With the help of artificial intelligence (AI), scientists from the University of Copenhagen have solved a crucial issue that, to date, has been a major barrier to significant protein research into the dynamics behind various diseases, like Parkinson’s, Alzheimer’s, cancer, and also in the development of novel gene-editing techniques and sustainable chemistry.
Sample containing proteins that are studied using the FRET technique. Image Credit: Shunliang Wu.
The analysis of large datasets collected by scientists has always been a challenging and time-intensive task. This is because scientists often use the FRET technique and microscopy to observe how proteins migrate and communicate with their environments. The task also needed a high level of proficiency. This, thus, results in the proliferation of hard drives and stuffed servers.
Currently, a research team, from the Department of Chemistry, Nano-Science Center, Novo Nordisk Foundation Center for Protein Research, and the Niels Bohr Institute, has designed a machine-learning algorithm to perform the arduous tasks.
We used to sort data until we went loopy. Now our data is analysed at the touch of button. And, the algorithm does it at least as well or better than we can. This frees up resources for us to collect more data than ever before and get faster results.”
Simon Bo Jensen, Biophysicist and PhD Student, Department of Chemistry and the Nano-Science Center
The machine learning algorithm has learned to identify the patterns of protein movement, enabling it to categorize the data sets in seconds—a process that normally takes specialists several days to complete.
Simon Bo Jensen added, “Until now, we sat with loads of raw data in the form of thousands of patterns. We used to check through it manually, one at a time. In doing so, we became the bottleneck of our own research. Even for experts, conducting consistent work and reaching the same conclusions time and time again is difficult. After all, we’re humans who tire and are prone to error.”
Just a second’s work for the algorithm
The researchers from the University of Copenhagen have performed studies about the association between the movements and functions of proteins. These studies have been globally recognized and are crucial for interpreting the function of the human body. For instance, diseases like Parkinson’s, Alzheimer’s, and cancer are caused when protein clump up or alter their behavior.
The novel gene-editing technology, called CRISPR and which received the Nobel Prize in Chemistry in 2020, also depends on the proteins’ ability to cut and splice particular sequences of DNA. Guillermo Montoya and Nikos Hatzakis, both researchers from the University of Copenhagen, always use microscopy data to explore how these processes actually occur.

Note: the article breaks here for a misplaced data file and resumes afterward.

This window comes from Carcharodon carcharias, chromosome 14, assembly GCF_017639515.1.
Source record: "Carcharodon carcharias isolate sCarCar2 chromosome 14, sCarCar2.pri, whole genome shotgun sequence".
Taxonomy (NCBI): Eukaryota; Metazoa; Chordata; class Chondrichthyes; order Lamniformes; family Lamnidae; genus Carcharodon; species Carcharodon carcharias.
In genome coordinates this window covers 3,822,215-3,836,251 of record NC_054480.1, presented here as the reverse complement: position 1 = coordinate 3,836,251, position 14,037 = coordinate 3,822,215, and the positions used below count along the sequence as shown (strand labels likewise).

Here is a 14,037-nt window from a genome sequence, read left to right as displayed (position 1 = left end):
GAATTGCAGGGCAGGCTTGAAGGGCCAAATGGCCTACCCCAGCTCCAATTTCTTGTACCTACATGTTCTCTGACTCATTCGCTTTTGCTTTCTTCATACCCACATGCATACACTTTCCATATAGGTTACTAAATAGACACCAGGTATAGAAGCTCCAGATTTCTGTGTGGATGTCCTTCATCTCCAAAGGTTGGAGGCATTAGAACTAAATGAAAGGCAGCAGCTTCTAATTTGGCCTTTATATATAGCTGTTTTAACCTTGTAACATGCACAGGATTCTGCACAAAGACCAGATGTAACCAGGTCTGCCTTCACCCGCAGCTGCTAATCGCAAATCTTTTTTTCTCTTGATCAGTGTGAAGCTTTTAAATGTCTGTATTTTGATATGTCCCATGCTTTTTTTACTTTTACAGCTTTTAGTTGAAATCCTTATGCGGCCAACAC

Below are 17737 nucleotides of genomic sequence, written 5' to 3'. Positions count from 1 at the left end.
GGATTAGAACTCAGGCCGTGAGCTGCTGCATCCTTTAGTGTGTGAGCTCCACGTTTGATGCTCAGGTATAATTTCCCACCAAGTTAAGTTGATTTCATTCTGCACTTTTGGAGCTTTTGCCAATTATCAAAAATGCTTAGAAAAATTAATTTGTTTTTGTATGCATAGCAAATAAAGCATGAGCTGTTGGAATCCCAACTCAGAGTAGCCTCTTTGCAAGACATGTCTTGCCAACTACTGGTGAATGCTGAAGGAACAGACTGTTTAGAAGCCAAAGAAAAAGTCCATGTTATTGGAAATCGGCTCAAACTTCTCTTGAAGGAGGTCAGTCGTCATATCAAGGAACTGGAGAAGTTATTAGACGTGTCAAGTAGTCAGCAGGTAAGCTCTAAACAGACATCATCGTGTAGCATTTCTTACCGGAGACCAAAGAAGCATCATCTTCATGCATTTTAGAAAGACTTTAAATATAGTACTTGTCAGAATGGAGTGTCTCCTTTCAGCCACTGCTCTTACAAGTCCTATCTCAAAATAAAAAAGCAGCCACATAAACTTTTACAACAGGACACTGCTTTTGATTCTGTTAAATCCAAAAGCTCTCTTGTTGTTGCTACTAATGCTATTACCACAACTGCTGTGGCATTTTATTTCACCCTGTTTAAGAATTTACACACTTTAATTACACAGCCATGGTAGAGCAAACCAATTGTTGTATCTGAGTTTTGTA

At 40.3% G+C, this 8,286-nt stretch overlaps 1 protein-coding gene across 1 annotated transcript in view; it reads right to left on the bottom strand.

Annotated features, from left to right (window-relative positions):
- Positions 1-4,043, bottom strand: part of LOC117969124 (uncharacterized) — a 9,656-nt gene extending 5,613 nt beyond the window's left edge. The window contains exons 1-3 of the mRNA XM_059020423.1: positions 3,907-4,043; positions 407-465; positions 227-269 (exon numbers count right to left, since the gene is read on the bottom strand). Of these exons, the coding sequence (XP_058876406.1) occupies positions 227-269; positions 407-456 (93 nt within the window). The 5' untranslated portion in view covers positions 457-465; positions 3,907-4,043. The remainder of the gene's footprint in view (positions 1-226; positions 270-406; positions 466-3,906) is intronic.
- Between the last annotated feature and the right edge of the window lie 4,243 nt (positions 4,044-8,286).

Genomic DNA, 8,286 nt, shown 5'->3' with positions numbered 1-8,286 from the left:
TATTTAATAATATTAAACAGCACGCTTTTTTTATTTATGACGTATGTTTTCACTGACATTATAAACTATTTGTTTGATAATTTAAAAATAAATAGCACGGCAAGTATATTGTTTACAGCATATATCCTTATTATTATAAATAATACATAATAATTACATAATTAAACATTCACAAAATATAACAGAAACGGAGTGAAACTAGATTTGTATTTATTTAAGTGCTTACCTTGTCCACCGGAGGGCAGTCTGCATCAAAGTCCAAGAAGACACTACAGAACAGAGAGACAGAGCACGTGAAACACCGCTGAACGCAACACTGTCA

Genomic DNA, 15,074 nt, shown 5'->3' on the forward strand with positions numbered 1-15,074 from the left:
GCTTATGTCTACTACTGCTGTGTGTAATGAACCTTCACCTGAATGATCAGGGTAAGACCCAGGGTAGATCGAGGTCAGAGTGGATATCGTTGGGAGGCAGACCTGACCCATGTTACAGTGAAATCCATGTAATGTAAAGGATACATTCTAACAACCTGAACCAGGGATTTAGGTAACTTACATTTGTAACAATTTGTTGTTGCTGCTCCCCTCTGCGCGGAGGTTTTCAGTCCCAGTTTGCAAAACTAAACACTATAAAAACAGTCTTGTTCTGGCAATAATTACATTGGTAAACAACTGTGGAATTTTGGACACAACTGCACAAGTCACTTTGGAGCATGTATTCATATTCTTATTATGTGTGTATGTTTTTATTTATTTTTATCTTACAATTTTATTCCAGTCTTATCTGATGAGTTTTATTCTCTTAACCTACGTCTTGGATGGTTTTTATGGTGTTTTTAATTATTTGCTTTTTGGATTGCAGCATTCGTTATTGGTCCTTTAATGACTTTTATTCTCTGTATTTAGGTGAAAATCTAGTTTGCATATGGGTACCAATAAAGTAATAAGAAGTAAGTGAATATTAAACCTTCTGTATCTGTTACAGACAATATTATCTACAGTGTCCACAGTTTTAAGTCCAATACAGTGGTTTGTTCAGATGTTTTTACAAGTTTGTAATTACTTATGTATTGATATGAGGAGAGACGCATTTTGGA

Before we can treat serious diseases or take full advantage of CRISPR, we need to understand how proteins, the smallest building blocks, work. This is where protein movement and dynamics come into play. And this is where our tool is of tremendous help.”
Guillermo Montoya, Professor, Novo Nordisk Foundation Center for Protein Research
Attention from around the world
It seems that protein scientists across the world have been missing this important tool. Many international research teams have already presented themselves and were keen on using the machine-learning algorithm.
This AI tool is a huge bonus for the field as a whole because it provides common standards, ones that weren’t there before, for when researchers across world need to compare data. Previously, much of the analysis was based on subjective opinions about which patterns were useful. Those can vary from research group to research group. Now, we are equipped with a tool that can ensure we all reach the same conclusions.”
Nikos Hatzakis, Research Director and Associate Professor, Department of Chemistry, University of Copenhagen
Hatzakis is also an Affiliate Associate Professor at the Novo Nordisk Foundation Center for Protein Research. He further added that the tool also provides a different perspective.
“While analyzing the choreography of protein movement remains a niche, it has gained more and more ground as the advanced microscopes needed to do so have become cheaper. Still, analyzing data requires a high level of expertise. Our tool makes the method accessible to a greater number of researchers in biology and biophysics, even those without specific expertise, whether it’s research into the coronavirus or the development of new drugs or green technologies,” Hatzakis concluded.
Thomsen, J., et al. (2020) DeepFRET, a software for rapid and automated single-molecule FRET data classification using deep learning. eLife. doi.org/10.7554/eLife.60404.